TR: Given the potential benefits, do you think enough companies will regulate voluntarily to make a new law unnecessary?
RD: That remains to be seen. Some of us believe that EPA’s voluntary program should be coupled with a regulation that doesn’t impose any testing requirements, but simply says “tell us what you’re doing.” It insures that EPA gets a full picture of what’s going on. In some ways I think there’s a business argument for this too – that it creates a more level playing field, and companies that do step forward aren’t penalized by being at a disadvantage to companies that are hiding in the weeds.
TR: If a new law proves to be necessary, what should it look like?
RD: I’m certainly not of the view that we know enough right now, even if there was a political will, to lay out prescriptions. It’s going to be an iterative process. We’re climbing a learning curve, and dealing with a bit of a moving target. So we need to retain flexibility; but we need to lay a foundation for ultimately developing a regulatory approach that is comprehensive, allows for innovation, but also provides for public trust and dealing with real risks.
TR: What’s one of the first things that needs to be done?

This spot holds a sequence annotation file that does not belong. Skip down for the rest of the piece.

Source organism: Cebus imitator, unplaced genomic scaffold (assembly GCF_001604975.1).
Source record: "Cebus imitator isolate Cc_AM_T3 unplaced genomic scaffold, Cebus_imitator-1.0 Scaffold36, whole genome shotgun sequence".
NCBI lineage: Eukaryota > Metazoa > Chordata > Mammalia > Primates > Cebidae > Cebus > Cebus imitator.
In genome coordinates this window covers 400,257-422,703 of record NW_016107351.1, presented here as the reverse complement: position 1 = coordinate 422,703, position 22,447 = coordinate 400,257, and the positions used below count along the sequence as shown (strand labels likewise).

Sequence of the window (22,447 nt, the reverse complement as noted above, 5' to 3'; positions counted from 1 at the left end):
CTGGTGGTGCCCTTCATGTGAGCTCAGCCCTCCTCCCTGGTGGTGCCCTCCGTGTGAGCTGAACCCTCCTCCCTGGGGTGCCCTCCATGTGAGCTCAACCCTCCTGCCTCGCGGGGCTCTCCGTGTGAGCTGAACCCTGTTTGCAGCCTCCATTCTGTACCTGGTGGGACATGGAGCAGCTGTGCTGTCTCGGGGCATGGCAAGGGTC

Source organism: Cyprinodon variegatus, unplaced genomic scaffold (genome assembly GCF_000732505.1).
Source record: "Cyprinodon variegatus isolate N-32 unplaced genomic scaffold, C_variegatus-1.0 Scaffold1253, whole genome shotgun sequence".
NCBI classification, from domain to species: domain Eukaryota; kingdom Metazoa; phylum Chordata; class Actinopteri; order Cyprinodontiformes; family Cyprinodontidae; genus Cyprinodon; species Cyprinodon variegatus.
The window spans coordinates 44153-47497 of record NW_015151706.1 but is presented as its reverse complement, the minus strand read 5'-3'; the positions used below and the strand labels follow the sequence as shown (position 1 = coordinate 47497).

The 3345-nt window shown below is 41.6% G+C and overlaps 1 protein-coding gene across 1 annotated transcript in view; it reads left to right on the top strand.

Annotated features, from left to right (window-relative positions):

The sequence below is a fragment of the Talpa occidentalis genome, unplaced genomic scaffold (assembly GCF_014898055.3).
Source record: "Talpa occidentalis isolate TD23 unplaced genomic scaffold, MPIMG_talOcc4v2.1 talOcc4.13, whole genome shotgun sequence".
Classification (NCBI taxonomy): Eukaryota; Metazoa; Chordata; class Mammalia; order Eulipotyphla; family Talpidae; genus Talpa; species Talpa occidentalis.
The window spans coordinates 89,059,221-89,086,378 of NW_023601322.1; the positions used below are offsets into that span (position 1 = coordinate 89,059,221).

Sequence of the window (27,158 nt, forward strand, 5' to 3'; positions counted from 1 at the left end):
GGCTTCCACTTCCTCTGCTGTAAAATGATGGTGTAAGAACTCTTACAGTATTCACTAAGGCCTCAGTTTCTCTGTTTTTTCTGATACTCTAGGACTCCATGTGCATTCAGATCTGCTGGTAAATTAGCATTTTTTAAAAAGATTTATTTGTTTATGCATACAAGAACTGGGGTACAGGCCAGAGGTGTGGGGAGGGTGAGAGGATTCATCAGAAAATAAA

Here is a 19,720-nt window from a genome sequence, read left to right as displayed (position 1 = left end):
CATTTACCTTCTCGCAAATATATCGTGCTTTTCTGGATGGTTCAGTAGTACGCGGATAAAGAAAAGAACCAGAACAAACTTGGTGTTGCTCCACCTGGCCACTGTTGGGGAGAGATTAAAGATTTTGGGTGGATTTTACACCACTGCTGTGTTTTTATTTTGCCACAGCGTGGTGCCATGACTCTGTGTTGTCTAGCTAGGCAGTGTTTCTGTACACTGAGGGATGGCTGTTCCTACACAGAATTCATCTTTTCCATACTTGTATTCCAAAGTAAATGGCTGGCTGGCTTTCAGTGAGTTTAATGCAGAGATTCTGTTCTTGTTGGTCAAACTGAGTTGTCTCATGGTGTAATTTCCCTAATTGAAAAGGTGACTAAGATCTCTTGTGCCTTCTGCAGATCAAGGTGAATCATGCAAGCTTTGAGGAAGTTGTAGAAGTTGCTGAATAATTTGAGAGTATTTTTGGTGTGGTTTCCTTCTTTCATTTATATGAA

RD: We absolutely need to have a better research strategy in place that says: here are the questions that need to be answered, and we will have answers to these within two years or three years, and we’re spending the money on the right things.
TR: Will fair regulation of a field as complex as nanotechnology be possible without a radical new approach?
RD: We’ve dealt with some pretty tough issues in regulation and legislation, and I don’t know if nano is so novel or so unique that it’s going to require a whole new approach. We understand the basics of assessing hazard. We understand the basics of assessing exposure and mitigating exposure. Those need to be tailored and adapted to the characteristics of nanomaterials, but I don’t know that we’re talking about anything much more radical than that.